Interview with ex-Mossad director Meir Dagan

Meir DaganBy JOSEPH FITSANAKIS | intelNews.org |
The former director of Israel’s most revered intelligence agency has given an extensive interview on why he believes a military strike against the Iranian nuclear program “should be the last option” for Israel. In November 2010, Meir Dagan stepped down from his post as the head of the Mossad after having led the agency for over eight years —the longest tenure of any Mossad director. During his leadership, the Israeli intelligence agency augmented its notoriety by assassinating Imad Mughniyah, security chief of the Lebanese militant group Hezbollah, and allegedly killing Islamic Hamas weapons procurer Mahmoud al-Mabhouh. The Mossad is also said to have played a role in Operation ORCHARD, the 2007 Israeli air attack on what is thought to have been a secret nuclear reactor in Al-Kibar, Syria. However, when it comes to the Iranian nuclear program, the 67-year-old retired spy is adamant that the military option would be a strategic error of gigantic proportions. Last year, Dagan admonished calls by hawkish Israeli politicians to bomb Iran as “the stupidest idea” he had ever heard. In an interview with Reuters news agency published on Thursday, April 5, Dagan said the word “stupid” was “a harsh expression” and “not something [he is] very proud of”. But he insisted that the military option should be last on the table, and said that it would be a mistake for Israel to lead international action against the Iranian nuclear program. Instead, the “Iranian problem” should be “left in the hands of the international community”, said Dagan. The Mossad veteran went on to identify three main problems with the military option. To begin with, he said, military action, no matter how damaging in the physical sense, “cannot disarm the core factor of the Iranian program: knowledge” about how to build a nuclear device. Second, Dagan argued that, even if a military strike managed to eliminate a considerable portion of the Iranian nuclear program’s infrastructure —which is not at all assured— it would likely cause a significant backlash. That backlash would culminate in “a regional war” that would involve simultaneous actions by non-state forces allied with Iran, including Hamas, Islamic Jihad, and Hezbollah. Read more of this post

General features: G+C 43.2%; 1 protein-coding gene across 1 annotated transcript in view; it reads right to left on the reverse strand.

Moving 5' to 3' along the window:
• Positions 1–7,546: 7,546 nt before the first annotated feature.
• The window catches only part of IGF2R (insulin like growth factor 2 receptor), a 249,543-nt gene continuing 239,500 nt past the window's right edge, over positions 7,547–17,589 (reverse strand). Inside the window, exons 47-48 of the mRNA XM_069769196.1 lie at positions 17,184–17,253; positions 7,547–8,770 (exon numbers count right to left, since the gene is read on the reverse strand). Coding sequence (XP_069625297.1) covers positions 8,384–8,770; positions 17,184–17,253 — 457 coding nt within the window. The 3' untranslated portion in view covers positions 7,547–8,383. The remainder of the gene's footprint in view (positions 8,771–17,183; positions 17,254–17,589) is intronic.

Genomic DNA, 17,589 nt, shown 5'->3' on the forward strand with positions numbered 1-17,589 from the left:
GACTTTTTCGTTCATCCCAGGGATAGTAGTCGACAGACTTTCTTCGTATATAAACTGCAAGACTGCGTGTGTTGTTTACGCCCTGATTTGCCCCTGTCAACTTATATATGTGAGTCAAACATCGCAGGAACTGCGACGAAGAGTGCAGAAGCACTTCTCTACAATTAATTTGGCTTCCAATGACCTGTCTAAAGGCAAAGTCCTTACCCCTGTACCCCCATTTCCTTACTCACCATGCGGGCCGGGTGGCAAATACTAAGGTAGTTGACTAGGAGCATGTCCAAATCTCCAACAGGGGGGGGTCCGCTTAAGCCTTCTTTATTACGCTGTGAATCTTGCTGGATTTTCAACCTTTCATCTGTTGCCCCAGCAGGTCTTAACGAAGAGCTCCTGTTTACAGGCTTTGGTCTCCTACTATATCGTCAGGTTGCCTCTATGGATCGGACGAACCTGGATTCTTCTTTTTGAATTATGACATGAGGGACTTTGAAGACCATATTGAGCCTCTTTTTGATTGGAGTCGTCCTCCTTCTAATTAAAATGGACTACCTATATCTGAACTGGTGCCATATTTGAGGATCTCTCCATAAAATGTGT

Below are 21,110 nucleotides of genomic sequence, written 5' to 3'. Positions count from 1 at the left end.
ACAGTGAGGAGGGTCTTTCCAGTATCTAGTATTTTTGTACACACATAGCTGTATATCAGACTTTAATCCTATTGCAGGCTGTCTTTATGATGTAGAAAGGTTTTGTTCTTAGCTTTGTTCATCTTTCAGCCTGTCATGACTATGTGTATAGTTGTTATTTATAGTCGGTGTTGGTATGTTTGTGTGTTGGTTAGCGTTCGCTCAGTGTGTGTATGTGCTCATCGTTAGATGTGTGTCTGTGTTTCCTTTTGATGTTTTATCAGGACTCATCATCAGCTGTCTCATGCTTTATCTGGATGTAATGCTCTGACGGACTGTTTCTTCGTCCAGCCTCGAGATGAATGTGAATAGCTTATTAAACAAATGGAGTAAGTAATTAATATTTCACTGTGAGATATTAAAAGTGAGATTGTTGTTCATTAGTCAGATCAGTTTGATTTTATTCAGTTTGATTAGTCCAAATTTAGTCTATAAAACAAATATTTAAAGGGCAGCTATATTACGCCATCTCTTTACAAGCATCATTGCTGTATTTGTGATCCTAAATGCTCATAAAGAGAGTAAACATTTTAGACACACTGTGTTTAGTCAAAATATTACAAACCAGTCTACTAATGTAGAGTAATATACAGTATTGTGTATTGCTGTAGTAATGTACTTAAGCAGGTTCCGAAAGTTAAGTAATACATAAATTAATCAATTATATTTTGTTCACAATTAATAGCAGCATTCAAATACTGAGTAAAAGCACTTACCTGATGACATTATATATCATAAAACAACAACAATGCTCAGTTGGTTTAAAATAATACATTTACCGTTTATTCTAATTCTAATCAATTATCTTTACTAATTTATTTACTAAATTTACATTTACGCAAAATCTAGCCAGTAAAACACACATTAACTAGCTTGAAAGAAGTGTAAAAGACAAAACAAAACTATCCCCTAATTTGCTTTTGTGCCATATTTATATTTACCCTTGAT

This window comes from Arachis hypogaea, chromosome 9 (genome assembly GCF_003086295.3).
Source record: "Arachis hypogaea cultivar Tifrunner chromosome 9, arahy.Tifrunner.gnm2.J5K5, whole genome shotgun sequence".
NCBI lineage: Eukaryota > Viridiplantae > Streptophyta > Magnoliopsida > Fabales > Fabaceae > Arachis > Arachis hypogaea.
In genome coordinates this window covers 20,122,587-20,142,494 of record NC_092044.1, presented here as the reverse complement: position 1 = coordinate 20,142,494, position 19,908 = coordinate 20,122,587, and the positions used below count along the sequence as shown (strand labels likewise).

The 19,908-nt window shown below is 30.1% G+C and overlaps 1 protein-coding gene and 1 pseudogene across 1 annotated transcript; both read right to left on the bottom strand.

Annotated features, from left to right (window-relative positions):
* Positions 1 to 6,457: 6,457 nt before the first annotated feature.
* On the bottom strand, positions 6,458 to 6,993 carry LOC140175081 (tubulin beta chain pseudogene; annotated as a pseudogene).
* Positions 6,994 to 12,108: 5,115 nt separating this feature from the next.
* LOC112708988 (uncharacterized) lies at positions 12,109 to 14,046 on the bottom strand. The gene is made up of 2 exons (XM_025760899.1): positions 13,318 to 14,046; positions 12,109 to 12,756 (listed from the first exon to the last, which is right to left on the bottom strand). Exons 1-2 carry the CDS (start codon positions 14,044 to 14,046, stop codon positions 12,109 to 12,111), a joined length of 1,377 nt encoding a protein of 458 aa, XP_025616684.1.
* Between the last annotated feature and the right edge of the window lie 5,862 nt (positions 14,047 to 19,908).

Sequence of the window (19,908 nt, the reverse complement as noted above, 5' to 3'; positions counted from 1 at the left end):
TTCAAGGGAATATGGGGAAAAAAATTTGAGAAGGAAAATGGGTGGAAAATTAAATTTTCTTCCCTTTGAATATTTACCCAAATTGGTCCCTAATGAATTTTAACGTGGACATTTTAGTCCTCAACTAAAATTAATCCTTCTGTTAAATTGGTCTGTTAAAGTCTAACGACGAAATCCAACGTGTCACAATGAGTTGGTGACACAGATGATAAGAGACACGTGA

News you may have missed #701

Mohammed MerahBy IAN ALLEN| intelNews.org |
►►Ex-NASA scientist gets 13 years for spying for Israel. Former US government scientist Stewart Nozette was once on the cutting edge of space exploration, but he will spend 13 years in prison for trying to sell some of his country’s most closely guarded secrets. In 2009 Nozette sought to sell classified information to someone he thought was an Israeli Mossad officer but was in fact an FBI agent in an undercover sting operation. As intelNews explained back in 2010, Nozette was not simply a Mossad agent-wannabe, but had actually passed information to Israel in the past.
►►French intel under fire over Toulouse gunman. The French government went on the defensive last week amid questions over why its intelligence service had failed to deal with Mohammed Merah. The self-confessed al-Qaeda militant died in a police assault on his flat last Thursday, where he was tracked down after murdering seven people, including three children and three soldiers, in a series of attacks. With hindsight, Merah’s past appears to make him an obvious suspect —he had at least 15 criminal convictions, some with violence, had become a radical Islamist and travelled to Pakistan and Afghanistan. One press report said that in 2010 Merah forced a youth to watch videos of al-Qaeda hostage beheadings. When the boy’s mother complained, Merah allegedly attacked her, putting her in hospital for several days.